Prof Bryan Schwartz , who opposed the anti-IHRA motion wrote to the Winnipeg Jewish Review that "Darcy MacPherson's election is the latest inspirational chapter in an extraordinary life story.   Darcy was born with cerebral palsy and lived his adult life in a wheelchair.   He has addressed these challenges with extraordinary personal determination and courage.  He was a top law student, practised law, and has become a long-serving and distinguished teacher and scholar. He has come through it all as an individual known for his honesty, kindheartedness, seeing the good in people, and looking for ways to serve and unite a community, rather than divide it.  I hope everyone in my union will appreciate his willingness to serve and give him all the support he needs to succeed in being a thoughtful and effective advocate for our economic interests and for the professional values we should all share, including freedom of expression and non-discrimination.”
Prof. Haskel Greenfield, who also opposed the  anti-IHRA motion said "I look to forward to the incoming administration of UMFA with its renewed focus on the needs of the professoriate in its upcoming negotiations with the university administration and one that welcomes the concept of inclusivity and unity, not divisiveness.” 
Prof Michael Eskin stated “I am pleased that Darcy MacPherson has gone on record opposing the motion to reject the IHRA definition of antisemitism. I am also pleased that when he takes over as President of UMFA, he does not intend to put forth such a motion in the future, but rather will focus on the core mission of UMFA, which is to represent the professoriate in negotiations with the  U of M administration.”
The election for UMFA President and Vice President took place the same week as the motion to reject the IHRA definition of antisemitism was scheduled to be heard by the UMFA Board of Representatives. That was because the UMFA Executive wanted the motion to be heard on an urgent basis, and that happened to be while the vote was taking place.
Macpherson received 293 votes from UMFA members as opposed to Shaw who received 269 votes, such that Macpherson won by 24 votes.Additionally, Brendon Trask, also a law professor, beat out the incumbent Prof. O. Dingwall to become the new Vice President of UMFA.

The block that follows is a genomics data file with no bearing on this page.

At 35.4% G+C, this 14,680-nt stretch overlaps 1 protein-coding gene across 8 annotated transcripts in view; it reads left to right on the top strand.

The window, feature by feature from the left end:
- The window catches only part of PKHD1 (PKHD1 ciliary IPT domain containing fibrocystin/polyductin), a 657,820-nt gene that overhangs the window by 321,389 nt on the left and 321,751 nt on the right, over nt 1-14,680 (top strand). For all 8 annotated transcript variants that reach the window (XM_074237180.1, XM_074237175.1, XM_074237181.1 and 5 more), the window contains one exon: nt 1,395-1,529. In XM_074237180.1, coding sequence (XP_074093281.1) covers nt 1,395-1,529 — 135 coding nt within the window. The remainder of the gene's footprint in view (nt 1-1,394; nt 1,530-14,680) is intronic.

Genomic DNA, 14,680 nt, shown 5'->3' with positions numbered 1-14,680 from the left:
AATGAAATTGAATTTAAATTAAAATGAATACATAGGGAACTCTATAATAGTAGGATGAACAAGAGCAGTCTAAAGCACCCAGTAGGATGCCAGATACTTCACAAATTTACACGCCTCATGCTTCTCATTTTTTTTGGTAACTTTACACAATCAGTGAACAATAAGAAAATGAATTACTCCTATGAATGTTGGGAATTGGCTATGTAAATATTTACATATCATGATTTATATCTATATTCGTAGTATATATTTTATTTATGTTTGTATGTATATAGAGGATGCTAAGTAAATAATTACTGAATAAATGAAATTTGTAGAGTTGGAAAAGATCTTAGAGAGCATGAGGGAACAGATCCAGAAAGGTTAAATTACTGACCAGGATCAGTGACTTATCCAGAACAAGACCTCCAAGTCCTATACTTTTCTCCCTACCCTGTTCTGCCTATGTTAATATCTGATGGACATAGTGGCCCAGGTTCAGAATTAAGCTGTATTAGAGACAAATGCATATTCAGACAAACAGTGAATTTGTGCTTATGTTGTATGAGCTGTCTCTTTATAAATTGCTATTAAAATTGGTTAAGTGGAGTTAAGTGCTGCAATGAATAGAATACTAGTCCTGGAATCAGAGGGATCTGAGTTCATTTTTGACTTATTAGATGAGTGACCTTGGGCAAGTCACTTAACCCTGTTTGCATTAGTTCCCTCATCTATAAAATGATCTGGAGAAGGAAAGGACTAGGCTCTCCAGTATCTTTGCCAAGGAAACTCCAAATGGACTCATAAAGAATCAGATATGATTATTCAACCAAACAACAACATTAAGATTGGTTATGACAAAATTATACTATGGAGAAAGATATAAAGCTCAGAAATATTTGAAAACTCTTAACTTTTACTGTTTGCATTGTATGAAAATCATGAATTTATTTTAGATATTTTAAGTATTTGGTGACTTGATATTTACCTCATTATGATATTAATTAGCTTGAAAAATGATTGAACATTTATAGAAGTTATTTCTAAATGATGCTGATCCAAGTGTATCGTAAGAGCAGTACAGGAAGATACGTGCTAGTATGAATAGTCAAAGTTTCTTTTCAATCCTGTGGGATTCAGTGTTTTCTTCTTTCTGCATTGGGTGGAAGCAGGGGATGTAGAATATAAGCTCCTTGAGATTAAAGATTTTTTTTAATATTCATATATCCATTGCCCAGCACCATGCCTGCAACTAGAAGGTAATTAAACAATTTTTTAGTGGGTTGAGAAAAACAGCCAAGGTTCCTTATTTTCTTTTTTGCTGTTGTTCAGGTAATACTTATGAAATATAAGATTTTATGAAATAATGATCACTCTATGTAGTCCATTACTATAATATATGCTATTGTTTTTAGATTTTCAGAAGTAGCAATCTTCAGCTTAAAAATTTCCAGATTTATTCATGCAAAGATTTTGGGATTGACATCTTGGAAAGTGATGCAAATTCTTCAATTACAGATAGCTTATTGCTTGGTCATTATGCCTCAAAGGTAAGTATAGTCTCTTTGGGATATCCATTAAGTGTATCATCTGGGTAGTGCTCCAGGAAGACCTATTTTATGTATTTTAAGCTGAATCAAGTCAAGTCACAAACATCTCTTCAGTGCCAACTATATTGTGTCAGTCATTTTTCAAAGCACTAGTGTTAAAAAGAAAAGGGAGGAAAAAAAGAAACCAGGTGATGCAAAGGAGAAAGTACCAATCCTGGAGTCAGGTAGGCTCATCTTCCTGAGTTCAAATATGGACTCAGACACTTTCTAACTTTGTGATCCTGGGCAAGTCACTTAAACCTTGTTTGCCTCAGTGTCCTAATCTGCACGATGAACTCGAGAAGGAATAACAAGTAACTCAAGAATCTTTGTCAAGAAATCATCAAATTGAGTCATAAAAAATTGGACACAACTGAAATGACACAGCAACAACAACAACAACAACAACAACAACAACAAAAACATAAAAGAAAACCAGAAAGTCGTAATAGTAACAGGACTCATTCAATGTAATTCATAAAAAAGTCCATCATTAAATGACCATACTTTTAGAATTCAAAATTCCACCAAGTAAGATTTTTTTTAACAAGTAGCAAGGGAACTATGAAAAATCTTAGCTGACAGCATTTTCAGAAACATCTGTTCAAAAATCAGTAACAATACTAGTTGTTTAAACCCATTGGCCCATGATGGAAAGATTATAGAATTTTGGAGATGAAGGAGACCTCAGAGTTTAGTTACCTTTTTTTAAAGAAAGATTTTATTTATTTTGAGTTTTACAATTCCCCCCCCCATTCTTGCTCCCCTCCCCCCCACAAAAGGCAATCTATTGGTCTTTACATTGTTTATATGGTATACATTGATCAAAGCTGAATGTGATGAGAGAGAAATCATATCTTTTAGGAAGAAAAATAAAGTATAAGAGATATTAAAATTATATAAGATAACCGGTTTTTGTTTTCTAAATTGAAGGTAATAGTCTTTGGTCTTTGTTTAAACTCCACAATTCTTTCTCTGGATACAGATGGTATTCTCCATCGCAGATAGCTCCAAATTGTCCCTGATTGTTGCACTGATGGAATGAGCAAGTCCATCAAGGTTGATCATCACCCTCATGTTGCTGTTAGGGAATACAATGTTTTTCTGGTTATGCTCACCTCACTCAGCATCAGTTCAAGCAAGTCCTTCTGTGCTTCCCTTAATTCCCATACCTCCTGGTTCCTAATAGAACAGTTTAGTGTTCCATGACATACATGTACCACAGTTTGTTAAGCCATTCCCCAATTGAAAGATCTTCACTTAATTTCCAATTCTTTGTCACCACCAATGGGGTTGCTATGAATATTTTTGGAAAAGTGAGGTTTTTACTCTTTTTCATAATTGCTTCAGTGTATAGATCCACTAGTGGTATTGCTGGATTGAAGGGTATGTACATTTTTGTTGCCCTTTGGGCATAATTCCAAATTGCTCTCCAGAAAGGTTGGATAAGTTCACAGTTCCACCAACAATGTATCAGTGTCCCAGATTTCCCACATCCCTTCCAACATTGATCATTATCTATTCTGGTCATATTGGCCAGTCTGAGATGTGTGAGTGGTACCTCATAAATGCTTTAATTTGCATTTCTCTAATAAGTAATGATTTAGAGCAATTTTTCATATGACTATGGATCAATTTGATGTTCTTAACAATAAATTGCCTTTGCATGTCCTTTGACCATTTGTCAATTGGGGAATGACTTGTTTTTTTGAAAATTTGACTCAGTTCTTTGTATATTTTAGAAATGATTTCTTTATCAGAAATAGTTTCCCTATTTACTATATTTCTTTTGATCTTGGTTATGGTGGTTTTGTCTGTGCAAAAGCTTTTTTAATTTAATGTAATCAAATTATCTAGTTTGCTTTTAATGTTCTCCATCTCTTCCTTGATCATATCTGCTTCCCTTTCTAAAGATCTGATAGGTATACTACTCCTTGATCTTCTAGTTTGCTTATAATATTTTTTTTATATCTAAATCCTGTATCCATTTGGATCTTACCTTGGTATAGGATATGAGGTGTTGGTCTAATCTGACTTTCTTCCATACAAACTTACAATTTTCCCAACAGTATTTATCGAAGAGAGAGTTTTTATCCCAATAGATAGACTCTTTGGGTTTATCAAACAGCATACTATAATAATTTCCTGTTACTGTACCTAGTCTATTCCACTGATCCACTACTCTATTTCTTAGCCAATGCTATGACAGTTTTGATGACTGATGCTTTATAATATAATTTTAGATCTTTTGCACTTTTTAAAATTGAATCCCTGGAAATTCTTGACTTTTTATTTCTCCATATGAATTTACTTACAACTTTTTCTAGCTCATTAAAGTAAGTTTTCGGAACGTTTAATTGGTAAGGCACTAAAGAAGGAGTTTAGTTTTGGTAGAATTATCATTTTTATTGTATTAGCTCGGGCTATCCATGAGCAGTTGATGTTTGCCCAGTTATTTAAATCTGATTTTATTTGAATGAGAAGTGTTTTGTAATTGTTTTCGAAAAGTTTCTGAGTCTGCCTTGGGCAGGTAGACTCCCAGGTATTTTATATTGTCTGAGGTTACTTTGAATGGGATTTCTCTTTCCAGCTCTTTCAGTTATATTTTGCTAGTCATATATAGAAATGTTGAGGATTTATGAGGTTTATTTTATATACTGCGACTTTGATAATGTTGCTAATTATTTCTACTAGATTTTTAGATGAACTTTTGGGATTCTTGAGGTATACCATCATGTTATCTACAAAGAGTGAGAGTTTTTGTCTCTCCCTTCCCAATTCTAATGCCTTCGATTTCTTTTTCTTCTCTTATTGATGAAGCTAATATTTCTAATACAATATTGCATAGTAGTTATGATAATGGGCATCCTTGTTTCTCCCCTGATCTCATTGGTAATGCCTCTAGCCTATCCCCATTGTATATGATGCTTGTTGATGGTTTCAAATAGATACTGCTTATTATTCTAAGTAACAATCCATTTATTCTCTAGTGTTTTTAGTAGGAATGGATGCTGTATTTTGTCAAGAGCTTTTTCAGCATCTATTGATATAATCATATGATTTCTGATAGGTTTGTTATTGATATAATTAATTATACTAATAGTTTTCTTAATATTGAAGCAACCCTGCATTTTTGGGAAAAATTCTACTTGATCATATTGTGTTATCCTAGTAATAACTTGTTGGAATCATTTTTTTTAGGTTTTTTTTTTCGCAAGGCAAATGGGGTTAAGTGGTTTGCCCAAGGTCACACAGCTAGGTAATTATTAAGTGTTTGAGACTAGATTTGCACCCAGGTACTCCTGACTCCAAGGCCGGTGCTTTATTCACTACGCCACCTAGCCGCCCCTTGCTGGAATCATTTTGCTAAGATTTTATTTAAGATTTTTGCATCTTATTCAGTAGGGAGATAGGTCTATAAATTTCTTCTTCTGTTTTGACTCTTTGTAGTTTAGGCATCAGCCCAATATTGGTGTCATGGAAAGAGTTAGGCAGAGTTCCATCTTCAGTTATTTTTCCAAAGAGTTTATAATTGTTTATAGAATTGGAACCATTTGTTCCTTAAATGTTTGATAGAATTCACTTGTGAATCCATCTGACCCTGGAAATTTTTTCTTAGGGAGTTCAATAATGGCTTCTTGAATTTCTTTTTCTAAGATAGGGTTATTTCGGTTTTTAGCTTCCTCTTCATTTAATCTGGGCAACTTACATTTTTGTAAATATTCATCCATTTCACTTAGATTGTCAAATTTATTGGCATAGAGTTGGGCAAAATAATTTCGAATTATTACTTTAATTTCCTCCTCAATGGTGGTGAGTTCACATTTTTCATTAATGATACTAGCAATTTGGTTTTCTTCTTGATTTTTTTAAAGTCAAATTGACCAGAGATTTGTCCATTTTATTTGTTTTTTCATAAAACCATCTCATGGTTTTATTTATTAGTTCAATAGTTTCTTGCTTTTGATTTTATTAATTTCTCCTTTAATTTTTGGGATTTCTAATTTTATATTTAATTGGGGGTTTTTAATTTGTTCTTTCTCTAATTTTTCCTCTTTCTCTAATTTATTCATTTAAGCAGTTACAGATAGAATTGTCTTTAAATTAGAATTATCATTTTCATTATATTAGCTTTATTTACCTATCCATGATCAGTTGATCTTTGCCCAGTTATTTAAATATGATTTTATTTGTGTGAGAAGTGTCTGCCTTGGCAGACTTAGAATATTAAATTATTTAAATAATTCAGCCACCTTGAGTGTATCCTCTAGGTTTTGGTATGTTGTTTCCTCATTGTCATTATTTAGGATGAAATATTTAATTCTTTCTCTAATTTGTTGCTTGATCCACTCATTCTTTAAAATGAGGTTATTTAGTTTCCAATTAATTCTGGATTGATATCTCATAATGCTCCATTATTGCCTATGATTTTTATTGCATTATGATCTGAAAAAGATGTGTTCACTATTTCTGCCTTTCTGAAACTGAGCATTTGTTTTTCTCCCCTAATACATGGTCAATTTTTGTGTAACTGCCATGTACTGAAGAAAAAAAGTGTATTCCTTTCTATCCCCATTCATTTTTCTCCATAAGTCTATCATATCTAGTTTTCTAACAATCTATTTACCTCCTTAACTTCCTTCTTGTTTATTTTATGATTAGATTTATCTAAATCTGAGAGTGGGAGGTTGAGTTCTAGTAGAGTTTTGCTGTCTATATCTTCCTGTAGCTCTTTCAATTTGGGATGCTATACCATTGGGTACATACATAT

The International Holocaust Remembrance Alliance (IHRA) Definition of Antisemitism  has a  39-word definition,  which describes antisemitism as expressions of hatred toward Jews, and it has an appended list of examples that contextualize it. One example used in the the IHRA definition indicates that "Denying the Jewish people the right to self determination", by saying the very existence of Israel is a "racist endeavour" is an example of antisemitic speech. Another example given of antisemitic speech is "Drawing comparisons of contemporary Israeli policy to that of the Nazis." Another example is applying double standards by requiring of Israel  "a behaviour not expected or demanded of any other nation.” 
The IHRA definition has an important qualifier that says "criticism of Israel similar to that levelled against any other country cannot be regarded as antisemitic.” Proponents of the IHRA definition point to this qualifier to say that freedom of speech is not unduly limited by the IHRA definition of antisemitism.
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Rhonda Spivak, Editor

Publisher: Spivak's Jewish Review Ltd.

Opinions expressed in letters to the editor or articles by contributing writers are not necessarily endorsed by Winnipeg Jewish Review.